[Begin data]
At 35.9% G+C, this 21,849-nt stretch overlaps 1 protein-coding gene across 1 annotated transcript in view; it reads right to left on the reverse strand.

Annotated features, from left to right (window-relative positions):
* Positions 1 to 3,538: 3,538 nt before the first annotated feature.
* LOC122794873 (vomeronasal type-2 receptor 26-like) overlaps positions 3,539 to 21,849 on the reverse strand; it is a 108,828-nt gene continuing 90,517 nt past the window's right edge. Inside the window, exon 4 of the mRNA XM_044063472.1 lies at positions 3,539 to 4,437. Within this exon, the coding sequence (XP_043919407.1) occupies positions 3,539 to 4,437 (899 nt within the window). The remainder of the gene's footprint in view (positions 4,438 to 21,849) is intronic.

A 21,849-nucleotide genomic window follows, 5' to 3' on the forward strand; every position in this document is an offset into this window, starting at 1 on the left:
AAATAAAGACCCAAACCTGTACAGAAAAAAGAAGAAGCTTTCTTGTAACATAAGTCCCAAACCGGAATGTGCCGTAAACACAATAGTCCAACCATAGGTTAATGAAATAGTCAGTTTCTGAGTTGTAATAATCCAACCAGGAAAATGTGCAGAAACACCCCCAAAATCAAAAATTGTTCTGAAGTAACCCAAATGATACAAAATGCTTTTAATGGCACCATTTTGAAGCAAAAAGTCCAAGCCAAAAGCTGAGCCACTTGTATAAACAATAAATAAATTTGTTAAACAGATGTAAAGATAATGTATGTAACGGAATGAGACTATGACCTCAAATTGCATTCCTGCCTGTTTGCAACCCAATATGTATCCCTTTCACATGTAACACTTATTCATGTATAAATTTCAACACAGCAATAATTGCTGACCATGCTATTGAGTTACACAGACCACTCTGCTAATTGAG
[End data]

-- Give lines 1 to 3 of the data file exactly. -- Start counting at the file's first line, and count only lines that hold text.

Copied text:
At 35.9% G+C, this 21,849-nt stretch overlaps 1 protein-coding gene across 1 annotated transcript in view; it reads right to left on the reverse strand.

Annotated features, from left to right (window-relative positions):
* Positions 1 to 3,538: 3,538 nt before the first annotated feature.